Home The Top 12 Options for Web Content Management

The Top 12 Options for Web Content Management

Gartner has published its Magic Quadrant for Web content management in 2009, to help CIOs and IT decide just what will meet the needs of the enterprise. Web software is now the fastest growing sector of the enterprise content management market, according to Gartner, and was valued at more $3.3 billion last year.

This annual report identifies the leaders in the industry. We’ve picked out the top dozen vendors aimed at enterprise content management on the Web. Here are their strengths and weaknesses, to let you get a handle on what’s best for your business.


While there’s some overlap with generally popular offerings — Drupal-based solutions and open source are getting more attention than ever — most of the top dogs in ECM on the Web are specialist vendors who focus solely on the needs of enterprise. Gartner’s choices for who fits inside the Magic Quadrant bear this out.

Oracle remains one of the biggest players in this area, despite being better known in many circles for its databases. What really brought them on the scene was the acquisition of Stellent in 2007, and since then their strength has been integrating WCM into their wide-ranging offerings for content management.

Autonomy, which entered the sector through its acquisition of Interwoven this year, tends to appeal most strongly to the marketing side of WCM. While they offer an ability to deliver content that’s highly targeted, WCM will continue to be a sideline in terms of profit. While Autonomy can deliver right now, they lack a detailed roadmap for the future of the product.

Open Text is one of the most well-known in this space, and is the top pure play vendor for content management. Despite a close partnership with Microsoft, Garner predicts that Open Text’s top competitor will continue to be SharePoint and other .NET software packages.

SDL acquired Tridion in 2007, and since then has shown impressive growth. This is the result of solid capabilities in multilingual and multichannel content management, as well as robust SharePoint integration.


While the three companies listed at challengers by Gartner hardly seem like underdogs, software from Microsoft, IBM, and EMC are increasing in importance very rapidly.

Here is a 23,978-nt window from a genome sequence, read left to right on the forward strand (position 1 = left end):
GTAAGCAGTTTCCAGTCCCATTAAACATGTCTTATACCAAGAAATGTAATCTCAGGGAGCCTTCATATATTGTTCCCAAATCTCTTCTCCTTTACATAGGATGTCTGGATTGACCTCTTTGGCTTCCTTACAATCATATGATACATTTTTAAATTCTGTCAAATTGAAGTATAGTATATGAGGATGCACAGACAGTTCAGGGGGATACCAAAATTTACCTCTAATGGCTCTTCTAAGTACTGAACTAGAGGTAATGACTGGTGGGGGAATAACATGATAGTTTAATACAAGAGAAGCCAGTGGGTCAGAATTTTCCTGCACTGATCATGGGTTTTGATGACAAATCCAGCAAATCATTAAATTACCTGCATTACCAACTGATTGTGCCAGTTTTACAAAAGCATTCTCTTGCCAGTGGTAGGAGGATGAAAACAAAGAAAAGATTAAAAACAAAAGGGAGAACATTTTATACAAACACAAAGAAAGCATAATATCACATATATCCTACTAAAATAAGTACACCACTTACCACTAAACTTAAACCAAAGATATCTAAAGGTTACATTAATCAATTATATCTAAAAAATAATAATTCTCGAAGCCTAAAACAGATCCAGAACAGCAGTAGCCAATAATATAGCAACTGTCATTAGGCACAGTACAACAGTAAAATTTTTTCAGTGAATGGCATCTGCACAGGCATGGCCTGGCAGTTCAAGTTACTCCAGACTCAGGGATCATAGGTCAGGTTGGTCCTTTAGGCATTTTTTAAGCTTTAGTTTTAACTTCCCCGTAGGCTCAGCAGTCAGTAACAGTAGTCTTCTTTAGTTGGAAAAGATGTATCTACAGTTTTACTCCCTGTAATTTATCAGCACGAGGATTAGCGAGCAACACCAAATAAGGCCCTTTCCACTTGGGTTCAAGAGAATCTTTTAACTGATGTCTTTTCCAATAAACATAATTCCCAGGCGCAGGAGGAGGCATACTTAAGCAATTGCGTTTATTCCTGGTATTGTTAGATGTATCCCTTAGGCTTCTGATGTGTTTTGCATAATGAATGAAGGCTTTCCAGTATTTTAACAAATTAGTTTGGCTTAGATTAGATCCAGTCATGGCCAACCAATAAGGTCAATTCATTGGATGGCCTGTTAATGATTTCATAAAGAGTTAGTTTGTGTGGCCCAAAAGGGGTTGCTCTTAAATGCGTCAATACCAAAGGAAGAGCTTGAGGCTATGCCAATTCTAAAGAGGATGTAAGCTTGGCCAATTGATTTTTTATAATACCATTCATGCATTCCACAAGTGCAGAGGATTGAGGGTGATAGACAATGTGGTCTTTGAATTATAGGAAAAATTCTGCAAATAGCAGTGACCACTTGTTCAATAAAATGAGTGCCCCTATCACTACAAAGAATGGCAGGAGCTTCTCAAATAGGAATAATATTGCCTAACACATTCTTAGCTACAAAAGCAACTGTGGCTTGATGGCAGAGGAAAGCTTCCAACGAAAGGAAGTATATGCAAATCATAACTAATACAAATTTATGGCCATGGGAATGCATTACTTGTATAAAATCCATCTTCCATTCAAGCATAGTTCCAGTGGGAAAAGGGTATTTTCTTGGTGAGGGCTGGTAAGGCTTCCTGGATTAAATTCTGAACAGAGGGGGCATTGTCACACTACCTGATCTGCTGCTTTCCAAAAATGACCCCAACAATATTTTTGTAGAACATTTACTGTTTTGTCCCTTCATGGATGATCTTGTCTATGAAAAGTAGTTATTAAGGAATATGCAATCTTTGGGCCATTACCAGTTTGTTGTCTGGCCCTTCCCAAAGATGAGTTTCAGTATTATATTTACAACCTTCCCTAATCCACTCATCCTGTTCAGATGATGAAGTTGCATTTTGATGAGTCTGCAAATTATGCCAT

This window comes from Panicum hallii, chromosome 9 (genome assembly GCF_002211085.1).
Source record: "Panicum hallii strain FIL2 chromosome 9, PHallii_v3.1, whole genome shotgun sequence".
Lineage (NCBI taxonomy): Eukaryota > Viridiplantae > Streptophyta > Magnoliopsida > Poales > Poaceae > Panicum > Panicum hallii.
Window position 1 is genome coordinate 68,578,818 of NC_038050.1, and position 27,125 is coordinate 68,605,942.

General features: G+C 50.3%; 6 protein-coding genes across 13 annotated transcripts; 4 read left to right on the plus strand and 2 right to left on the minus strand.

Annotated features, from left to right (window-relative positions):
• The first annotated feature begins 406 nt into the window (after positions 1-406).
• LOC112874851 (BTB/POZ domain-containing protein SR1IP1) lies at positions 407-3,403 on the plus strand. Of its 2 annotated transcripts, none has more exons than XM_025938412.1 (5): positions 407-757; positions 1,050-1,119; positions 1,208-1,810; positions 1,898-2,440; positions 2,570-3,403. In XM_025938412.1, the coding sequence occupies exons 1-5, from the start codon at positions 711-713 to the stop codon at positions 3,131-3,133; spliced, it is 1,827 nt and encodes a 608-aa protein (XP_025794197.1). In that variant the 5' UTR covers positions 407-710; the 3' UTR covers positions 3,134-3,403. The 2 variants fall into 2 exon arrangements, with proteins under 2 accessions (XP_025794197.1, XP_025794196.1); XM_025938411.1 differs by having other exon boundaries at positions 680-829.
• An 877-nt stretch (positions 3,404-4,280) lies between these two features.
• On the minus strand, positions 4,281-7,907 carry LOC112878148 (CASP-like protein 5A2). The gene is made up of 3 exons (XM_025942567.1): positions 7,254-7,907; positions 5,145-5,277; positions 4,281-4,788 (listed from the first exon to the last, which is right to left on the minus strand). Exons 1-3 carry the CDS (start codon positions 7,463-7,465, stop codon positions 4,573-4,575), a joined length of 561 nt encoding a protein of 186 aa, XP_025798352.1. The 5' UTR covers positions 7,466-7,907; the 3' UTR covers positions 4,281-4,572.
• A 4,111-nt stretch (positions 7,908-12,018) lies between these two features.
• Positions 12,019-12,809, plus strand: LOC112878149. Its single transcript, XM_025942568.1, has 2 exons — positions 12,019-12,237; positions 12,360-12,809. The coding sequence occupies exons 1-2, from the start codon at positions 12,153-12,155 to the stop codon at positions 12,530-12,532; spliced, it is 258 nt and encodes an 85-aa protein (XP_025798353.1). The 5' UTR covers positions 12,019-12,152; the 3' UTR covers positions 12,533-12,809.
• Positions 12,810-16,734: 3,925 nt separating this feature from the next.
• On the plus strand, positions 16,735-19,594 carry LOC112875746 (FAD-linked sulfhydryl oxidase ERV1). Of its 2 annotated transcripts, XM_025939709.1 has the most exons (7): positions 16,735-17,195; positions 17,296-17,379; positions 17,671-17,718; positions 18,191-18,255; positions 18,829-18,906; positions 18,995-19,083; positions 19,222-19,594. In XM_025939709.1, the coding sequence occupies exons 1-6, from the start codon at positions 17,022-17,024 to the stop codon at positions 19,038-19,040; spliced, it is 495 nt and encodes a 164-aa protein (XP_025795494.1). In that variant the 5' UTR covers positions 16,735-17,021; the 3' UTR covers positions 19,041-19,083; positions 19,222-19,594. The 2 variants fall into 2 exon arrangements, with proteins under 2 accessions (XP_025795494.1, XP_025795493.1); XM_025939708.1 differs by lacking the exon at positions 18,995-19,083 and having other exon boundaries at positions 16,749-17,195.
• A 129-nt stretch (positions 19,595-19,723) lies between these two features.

Microsoft’s SharePoint is growing enormously in market share as a Web content management solution. In addition to feeding off the trust that the Microsoft name inspires in just about every CIO, one of the strengths of SharePoint compared to current leaders is the partner ecosystem that is growing rapidly, and how tightly integrated it can be with Microsoft’s other products in e-commerce, Web analytics and search. Of course, as fast as it grows in WCM, SharePoint is hated for its weaknesses as an intranet and document sharing system.

IBM’s greatest strength in content management is also its greatest weakness. The fact that Lotus WCM is vertically-focused and is closely integrated with the entire Websphere Portal makes it appealing to organizations who already use the portal. But for those who don’t, Lotus seems lacking without the rest of IBM’s system.

EMC has been slowly brewing its WCM capabilities since it acquired the fairly popular Documentum in 2003. EMC is especially good in the sense that it works with a broader ECM solution, and can do DAM and records management of Web content too. It’s also shown some of the biggest improvements in its latest release, 6.5, through adding technology first used in X-Hive, an XML database and dynamic delivery environment.


A list of honorable mentions shows up in the Visionaries section of the Magic Quadrant. The label might sound fanciful, but most of these up-and-coming vendors are making a real name for themselves.

Sitecore is a Denmark-based company that’s also a Microsoft Gold Certified Partner. Their .NET CMS is unsurprisingly tied to Microsoft in a multitude of ways, which can be either a plus or a minus, depending on where your enterprise stands technologically.

FatWire Software has a Java software package that focuses on collaborative features and analytics, but suffers from what Gartner calls “costly” customization needs to make it play nice with related technologies.

Ektron is especially famous in the SMB market. Its CMS400.NET integrates relatively well with SharePoint Server.

Day Software sells software based on Java EE, and it’s made strides in usability. Despite these improvements sales have lagged, and Gartner predicts that the partnerships with IBM and HP that this Swiss-based vendor has will decline in the future, weakening its position.

Clickability is a pure SaaS vendor in Web content management which is making progress with enterprises fed up with the costs of on-premise WCM, even if SaaS remains on shaky ground.

There are at least a dozen more vendors in enterprise-class Web content management who get short mentions in Gartner’s report. Solutions such as Alfresco’s open source software or Acquia’s Drupal distribution might not warrant inclusion in any list of leaders yet, but they’re making respectable gains. For a detailed account, be sure to read the full report.

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